This rotating roster of rationales is one of the worst and most telling aspects of the War on Terror. Dr. Ahmed wrote, “The war [on terror] also provided the groundwork for the arguments to torture prisoners, suspend human rights, and support autocratic and blood-thirsty rulers abroad, while turning a blind eye to the desperate suffering of people on their peripheries.”
There is, as well, a sort of transitive property of the geometry of the “War on Terror.” The U.S. fatal foreign policy kills innocents and drives otherwise neutral tribesmen into the ranks of al-Qaeda. Therefore, by its design, the drone war is, among many things, a recruitment tool for al-Qaeda. There is no way that President Obama and his think tank of national security, military, and intelligence advisors don’t understand this.
Another glaring lack of understanding shared by so many so-called experts within Washington is the failure to appreciate the primacy of tribal identity among those deemed “enemies” in the War on Terror.
The people being assassinated by drone-fired missiles do not associate naturally with any non-sanguineous group — al-Qaeda or even Islam. Their first and most compelling connection is to their tribe and to their lineage group. The strength of this affiliation is demonstrated by a statement made in the 1970s by a Pakistani leader and quoted by Ahmed. “I have been a Pashtun for six thousand years, a Muslim for thirteen hundred years, and a Pakistani for twenty-five,” the tribal leader explained.
We could imagine a contemporary tribal leader making a similar declaration today, only adding the unfortunate coda, “and an enemy of the United States since the first missile killed members of my family.”
September 11 is the day that everything changed for everybody. After that date, “American presidents and administrators increasingly favored security over human rights,” Ahmed says.
Arguably that is so in word, but not in deed. The post-9/11 decrease in liberty has not produced a proportional increase in safety, nor could ever have been thought to do so. Successive presidential administrations and their foreign policy planners must have understood that indiscriminately blowing up villagers while they attend funerals or eat at roadside parks would do nothing to make Americans safer.
Furthermore, despite the assurances from the architects of the Panopticon, the collection of all communication under the never-ending eye of government has not prevented so-called terrorist attacks on our own shores or abroad.
With this in mind, it would appear that when viewed through the discriminating lens of of logic, U.S. foreign policy since September 11, 2001 has been purposefully crafted to create threats where there were none and then use the ostensible danger posed by those threats as the justification for the abandonment of the Bill of Rights and the corresponding expansion of the surveillance state.
The Party of Power (be they Republicans or Democrats) needs al-Qaeda or some other bogeyman to exist in order to justify the growth of the military-industrial-intelligence complex. The corresponding need for increased security permits the legal plunder of the American people.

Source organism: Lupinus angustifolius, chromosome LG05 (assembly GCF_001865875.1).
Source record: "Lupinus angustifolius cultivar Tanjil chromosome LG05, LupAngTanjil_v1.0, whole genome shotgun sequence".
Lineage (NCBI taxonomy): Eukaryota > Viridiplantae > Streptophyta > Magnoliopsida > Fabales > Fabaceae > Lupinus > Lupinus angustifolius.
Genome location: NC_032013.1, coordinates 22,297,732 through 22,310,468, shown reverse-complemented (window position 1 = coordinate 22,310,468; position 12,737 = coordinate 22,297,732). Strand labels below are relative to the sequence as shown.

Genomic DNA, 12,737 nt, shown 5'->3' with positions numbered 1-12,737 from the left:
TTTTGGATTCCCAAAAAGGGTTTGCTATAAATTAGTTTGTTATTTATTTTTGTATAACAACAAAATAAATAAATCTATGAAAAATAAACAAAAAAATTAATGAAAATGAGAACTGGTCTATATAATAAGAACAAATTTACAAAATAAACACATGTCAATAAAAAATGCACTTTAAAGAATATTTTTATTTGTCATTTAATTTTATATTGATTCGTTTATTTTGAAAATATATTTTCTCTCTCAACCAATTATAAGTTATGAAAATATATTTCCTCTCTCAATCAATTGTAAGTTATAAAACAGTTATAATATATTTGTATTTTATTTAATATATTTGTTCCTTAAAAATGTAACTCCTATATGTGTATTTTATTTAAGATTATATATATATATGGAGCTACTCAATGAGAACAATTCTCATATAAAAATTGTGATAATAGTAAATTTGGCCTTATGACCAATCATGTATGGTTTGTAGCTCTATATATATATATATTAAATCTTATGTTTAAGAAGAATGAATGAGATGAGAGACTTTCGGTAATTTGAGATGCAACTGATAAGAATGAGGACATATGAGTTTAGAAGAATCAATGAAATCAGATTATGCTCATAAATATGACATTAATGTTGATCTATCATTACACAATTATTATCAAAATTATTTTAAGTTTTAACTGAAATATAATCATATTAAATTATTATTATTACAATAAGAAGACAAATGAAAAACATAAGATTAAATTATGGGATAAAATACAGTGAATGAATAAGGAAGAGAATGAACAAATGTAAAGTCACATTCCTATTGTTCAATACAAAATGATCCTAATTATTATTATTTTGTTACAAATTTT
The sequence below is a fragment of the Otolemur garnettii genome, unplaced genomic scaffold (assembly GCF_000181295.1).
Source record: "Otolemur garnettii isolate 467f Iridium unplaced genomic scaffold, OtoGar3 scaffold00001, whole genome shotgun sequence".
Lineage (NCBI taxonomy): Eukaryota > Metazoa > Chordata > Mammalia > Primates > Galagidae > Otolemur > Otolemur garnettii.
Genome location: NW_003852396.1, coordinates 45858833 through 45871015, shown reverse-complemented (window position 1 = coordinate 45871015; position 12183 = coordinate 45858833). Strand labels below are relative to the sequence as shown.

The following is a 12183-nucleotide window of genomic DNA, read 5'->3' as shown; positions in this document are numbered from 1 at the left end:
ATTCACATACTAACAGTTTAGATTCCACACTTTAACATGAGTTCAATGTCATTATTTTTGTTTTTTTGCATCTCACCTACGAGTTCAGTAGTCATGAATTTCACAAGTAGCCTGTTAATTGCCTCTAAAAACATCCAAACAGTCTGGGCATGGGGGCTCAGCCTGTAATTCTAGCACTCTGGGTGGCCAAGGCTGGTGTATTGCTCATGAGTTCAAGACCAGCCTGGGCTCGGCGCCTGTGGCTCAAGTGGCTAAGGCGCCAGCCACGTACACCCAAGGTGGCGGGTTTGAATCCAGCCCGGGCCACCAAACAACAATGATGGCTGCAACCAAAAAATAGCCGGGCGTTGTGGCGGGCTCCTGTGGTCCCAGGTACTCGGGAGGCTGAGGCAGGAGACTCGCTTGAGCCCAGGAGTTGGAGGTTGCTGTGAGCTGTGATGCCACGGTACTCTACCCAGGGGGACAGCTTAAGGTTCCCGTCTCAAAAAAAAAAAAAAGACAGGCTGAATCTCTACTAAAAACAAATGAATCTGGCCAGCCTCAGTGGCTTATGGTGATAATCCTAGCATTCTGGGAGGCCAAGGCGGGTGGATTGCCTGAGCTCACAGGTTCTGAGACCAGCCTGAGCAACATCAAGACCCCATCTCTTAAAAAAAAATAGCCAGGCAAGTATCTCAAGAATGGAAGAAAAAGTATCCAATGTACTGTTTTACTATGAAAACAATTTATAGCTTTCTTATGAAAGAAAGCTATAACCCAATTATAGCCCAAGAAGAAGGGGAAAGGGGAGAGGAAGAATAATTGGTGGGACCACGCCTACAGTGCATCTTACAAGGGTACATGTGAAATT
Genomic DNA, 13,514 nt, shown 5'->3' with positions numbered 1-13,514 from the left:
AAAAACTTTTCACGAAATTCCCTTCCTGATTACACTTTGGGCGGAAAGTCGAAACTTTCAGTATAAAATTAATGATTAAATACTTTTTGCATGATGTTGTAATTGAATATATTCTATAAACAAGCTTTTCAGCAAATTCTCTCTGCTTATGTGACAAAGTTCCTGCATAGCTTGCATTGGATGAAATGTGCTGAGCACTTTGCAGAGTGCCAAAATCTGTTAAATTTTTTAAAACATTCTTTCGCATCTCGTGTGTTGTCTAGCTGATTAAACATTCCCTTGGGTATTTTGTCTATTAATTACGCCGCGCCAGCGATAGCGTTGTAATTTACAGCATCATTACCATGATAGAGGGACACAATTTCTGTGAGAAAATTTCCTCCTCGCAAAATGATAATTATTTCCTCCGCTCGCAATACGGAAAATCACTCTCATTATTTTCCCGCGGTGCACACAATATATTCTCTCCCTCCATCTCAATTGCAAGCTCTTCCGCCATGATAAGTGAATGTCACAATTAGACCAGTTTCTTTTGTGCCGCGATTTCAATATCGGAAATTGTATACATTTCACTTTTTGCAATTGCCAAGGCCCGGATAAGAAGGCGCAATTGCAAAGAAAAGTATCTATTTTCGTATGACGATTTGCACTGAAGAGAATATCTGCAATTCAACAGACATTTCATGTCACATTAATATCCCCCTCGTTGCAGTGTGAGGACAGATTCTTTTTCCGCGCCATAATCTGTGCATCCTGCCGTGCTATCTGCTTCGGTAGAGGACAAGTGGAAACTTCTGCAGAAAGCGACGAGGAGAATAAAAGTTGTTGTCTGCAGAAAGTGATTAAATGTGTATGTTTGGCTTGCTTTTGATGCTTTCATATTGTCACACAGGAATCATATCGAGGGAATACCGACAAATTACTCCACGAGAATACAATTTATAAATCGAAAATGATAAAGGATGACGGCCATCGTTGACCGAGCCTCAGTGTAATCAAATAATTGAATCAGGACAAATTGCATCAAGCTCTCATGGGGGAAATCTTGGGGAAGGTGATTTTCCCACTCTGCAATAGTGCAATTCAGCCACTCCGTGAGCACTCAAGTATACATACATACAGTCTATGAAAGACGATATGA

“As security gained precedence [over liberty],” Ahmed explains, “the use of the drone was almost a logical next step for nations equipped with the tools of globalization.”
In fact, globalization becomes less a foreign policy trajectory and more of a marketing tactic of the immense (and every expanding) military-industrial-intelligence complex and the corps of congressmen that act as salesman staking out new territories for the deadly inventory manufactured by the defense contractors. This expansion of the market makes money, much of which finds its way into the campaign coffers of dozens of influential lawmakers on Capitol Hill.
Finally, Dr. Ahmed offers hope from an unexpected source for how to end the War on Terror.
In the section entitled “America’s Founding Fathers and Tribes,” Ahmed describes the successful efforts of the Republic’s early leadership to co-exist peacefully with a racially distinct, tribal culture.
George Washington and Thomas Jefferson are offered by Ahmed as noteworthy examples of American presidents who eschewed militarism and combat as a way to deal with Native Americans. Both men argued against “an augmentation of military force.” Jefferson, after the Louisiana Purchase, exposed thousands of Native Americans to interaction with American settlers, pushed for a “moderate enlargement of the capital employed in that commerce, as a more effectual, economical, and humane instrument for preserving peace and good neighborhood with [the Indians].”
Ahmed adds, “If the United States declined to use the military and had this ‘humane’ policy toward the tribes, Jefferson declared, the safety of Americans among the Indians ‘will become their interest and their voluntary care.’”
It seems, then, that in this as in so many other ways, America is being guided away from the wisdom of our Founding Fathers.
And what do we get in return for this inhumane treachery?
Every Hellfire missile fired from every drone creates new enemies who will hate America, not for our freedom but for our deliberate denial to these tribal societies of the basic care for others that is the basis of our Constitution and indeed of Christianity.
In the end, the defense and surveillance industry grows, the national treasure shrinks, and the American people are left without money, without morality, and without the liberty that once made them envied citizens of the Shining City on a Hill.
The Thistle and the Drone: How American’s War on Terror Became a Global War on Tribal Islam by Akbar Ahmed is available now.
Joe A. Wolverton, II, J.D. is a correspondent for The New American and travels frequently nationwide speaking on topics of nullification, the NDAA, and the surveillance state. He can be reached at
Copyright: The New American